and Light weight people on better wheels, can out roll heavy people down hill while coasting.
Given that freewheel resistance fixed, rolling resistance scales about linearly with weight, and drag scales with area, which is could generally be considered constant, more weight = better coasting.
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Old 07-01-20, 06:41 PM
  #12  
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Originally Posted by Toadmeister View Post
I think we've all experienced the phenomen of some other rider effortlessly rolling past us and wondered, "WTF?". There should be a single word for this in the English language, maybe a long compound word in German too.
English: Veloshaming.

German: Fahrradweltscherezmachen.
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Old 07-01-20, 07:17 PM
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I suspect the OP is overlooking the biggest difference of all - the motor.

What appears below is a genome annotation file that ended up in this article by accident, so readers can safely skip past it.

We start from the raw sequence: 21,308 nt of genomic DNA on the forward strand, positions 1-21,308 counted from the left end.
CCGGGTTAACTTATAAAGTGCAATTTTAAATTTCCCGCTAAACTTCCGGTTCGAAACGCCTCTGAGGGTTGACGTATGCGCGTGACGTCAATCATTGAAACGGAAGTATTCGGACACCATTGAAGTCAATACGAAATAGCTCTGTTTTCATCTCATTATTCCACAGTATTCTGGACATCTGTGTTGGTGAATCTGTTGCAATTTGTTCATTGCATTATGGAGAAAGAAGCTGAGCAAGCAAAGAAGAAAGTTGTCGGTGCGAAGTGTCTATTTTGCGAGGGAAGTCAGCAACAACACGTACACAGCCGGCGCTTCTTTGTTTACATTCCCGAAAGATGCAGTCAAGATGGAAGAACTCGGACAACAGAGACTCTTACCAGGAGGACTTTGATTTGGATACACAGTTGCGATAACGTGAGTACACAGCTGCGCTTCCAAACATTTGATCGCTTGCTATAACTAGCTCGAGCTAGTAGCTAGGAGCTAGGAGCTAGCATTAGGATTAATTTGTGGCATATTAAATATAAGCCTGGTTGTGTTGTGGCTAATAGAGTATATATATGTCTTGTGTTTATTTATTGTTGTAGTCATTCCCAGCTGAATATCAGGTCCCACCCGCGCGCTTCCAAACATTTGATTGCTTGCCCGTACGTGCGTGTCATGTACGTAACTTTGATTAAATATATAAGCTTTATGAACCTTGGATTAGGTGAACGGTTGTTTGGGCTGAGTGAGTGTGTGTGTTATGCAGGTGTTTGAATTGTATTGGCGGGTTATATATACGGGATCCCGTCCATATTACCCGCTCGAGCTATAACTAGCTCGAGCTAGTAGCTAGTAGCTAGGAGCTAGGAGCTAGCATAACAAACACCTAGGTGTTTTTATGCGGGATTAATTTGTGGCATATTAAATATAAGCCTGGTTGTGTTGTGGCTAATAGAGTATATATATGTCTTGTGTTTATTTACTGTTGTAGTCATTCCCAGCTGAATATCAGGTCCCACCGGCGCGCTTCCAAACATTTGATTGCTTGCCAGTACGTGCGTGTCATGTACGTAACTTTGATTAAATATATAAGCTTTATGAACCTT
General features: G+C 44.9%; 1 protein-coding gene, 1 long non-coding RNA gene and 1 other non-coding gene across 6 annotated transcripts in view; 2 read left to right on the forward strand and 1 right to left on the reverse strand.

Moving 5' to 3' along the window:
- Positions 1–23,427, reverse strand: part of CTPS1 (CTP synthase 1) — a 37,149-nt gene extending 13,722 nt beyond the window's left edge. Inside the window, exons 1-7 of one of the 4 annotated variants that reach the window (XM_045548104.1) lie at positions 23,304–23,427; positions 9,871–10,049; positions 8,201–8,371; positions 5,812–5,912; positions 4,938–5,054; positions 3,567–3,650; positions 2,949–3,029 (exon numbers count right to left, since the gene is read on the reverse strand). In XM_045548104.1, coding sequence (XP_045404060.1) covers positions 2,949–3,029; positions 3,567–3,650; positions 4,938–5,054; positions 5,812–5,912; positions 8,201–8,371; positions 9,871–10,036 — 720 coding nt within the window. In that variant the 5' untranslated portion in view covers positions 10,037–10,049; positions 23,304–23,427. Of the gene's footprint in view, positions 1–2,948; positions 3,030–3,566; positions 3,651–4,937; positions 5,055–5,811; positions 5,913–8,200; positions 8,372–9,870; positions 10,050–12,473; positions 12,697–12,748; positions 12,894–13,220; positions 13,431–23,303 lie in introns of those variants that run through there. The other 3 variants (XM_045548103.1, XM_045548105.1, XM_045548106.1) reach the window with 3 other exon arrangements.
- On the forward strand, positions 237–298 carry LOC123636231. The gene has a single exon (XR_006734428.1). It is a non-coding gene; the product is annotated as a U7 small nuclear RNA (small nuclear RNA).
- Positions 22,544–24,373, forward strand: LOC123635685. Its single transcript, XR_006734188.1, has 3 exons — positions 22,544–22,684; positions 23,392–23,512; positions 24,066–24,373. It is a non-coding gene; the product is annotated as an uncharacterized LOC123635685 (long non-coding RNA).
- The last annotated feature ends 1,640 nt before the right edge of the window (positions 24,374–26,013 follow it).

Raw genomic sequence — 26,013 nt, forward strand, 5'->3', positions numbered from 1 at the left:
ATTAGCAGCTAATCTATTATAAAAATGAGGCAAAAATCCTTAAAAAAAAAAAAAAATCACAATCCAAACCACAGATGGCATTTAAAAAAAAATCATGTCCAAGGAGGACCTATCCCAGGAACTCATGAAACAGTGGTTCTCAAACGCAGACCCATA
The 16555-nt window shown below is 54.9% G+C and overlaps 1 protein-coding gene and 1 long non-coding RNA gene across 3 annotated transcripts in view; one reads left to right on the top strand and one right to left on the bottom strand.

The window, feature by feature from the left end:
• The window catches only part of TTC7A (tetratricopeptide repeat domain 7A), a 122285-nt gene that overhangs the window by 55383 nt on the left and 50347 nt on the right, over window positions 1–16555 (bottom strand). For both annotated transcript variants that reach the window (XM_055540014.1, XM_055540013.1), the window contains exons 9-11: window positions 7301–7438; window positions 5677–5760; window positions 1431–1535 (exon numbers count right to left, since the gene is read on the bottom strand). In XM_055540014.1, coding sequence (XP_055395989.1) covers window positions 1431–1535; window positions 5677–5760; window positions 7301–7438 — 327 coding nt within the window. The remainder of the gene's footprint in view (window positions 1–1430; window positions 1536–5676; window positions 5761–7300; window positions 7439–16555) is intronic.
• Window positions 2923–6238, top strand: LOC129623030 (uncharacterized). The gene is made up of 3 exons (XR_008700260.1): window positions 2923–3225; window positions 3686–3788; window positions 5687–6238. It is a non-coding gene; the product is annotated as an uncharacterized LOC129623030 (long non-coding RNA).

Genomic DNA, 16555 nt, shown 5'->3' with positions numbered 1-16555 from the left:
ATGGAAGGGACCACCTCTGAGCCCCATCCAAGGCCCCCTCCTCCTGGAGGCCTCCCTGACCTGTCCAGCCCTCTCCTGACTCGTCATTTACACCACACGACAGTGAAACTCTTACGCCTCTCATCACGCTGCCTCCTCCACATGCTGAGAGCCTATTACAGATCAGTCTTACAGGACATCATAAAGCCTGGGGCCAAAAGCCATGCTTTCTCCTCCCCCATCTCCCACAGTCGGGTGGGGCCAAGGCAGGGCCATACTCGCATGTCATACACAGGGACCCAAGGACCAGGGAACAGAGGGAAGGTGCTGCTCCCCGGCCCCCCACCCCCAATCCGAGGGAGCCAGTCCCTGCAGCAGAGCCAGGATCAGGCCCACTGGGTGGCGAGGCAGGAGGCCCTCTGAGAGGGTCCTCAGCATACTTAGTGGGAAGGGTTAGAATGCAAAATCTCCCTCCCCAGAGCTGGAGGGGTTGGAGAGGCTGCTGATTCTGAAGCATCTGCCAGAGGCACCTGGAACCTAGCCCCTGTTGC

A fit rider in a high gear will easily pass a weaker rider in a lower gear while not appearing to be working nearly as hard.
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Old 07-01-20, 07:25 PM
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Pffft. What you (op) are noticing is the difference between a $500 and a $5000 bike. That, and clipless 'peddles' (sic) vs. flat 'peddles'.

Oh, and 'Drop Bars' vs. 'Flat Bars' ... that too.

These are all important considerations.
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Old 07-01-20, 08:29 PM
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Originally Posted by Mista Sparkle View Post